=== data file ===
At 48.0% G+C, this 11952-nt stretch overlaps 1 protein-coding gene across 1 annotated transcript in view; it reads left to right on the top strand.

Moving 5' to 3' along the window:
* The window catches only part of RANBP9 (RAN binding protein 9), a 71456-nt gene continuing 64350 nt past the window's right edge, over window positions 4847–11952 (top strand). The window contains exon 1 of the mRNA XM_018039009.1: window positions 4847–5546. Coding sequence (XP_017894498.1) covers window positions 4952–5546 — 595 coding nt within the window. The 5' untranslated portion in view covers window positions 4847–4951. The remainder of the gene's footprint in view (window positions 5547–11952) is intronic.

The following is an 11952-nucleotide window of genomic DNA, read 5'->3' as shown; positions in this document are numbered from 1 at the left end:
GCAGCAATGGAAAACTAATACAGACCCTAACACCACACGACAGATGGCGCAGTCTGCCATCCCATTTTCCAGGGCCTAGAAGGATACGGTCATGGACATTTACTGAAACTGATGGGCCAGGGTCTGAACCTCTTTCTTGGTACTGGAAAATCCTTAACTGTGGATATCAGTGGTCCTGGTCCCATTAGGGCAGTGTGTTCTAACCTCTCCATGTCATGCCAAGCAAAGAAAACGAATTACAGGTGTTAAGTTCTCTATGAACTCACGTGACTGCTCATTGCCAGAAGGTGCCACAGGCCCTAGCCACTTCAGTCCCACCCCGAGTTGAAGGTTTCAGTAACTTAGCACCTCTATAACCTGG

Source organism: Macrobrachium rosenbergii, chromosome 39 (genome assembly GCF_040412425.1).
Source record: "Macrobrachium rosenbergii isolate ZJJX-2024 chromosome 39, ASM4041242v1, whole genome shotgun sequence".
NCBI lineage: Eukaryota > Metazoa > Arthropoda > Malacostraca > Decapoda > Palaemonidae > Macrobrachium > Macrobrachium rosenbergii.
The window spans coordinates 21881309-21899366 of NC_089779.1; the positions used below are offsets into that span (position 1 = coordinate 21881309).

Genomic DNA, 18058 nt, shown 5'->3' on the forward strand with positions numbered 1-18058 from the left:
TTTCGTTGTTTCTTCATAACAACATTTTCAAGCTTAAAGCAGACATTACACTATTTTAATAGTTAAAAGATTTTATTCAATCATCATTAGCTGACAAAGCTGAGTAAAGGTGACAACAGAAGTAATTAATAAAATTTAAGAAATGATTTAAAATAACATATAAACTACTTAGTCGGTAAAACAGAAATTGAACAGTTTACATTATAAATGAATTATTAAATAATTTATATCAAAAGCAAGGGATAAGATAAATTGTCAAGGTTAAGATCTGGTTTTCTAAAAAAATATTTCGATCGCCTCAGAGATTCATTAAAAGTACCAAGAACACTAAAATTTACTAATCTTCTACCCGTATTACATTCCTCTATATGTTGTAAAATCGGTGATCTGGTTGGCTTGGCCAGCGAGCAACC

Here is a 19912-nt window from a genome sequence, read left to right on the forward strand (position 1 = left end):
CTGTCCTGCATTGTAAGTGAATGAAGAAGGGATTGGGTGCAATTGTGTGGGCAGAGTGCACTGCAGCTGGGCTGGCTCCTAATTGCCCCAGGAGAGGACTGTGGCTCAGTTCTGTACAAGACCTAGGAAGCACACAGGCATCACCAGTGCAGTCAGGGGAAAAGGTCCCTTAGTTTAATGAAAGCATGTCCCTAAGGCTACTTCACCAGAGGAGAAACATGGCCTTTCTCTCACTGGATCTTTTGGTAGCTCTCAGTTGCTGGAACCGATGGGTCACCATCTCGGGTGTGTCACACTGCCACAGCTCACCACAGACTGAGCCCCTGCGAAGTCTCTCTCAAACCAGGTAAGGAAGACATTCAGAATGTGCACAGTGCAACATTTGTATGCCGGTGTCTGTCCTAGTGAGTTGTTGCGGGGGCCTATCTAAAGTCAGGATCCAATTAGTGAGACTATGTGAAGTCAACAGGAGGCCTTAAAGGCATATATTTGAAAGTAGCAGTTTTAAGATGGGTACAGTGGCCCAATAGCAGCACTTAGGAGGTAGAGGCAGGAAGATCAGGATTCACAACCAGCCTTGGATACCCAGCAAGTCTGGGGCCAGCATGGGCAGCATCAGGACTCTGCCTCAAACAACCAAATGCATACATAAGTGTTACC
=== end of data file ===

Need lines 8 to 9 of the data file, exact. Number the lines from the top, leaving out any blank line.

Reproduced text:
NCBI lineage: Eukaryota > Metazoa > Arthropoda > Malacostraca > Decapoda > Palaemonidae > Macrobrachium > Macrobrachium rosenbergii.
The window spans coordinates 21881309-21899366 of NC_089779.1; the positions used below are offsets into that span (position 1 = coordinate 21881309).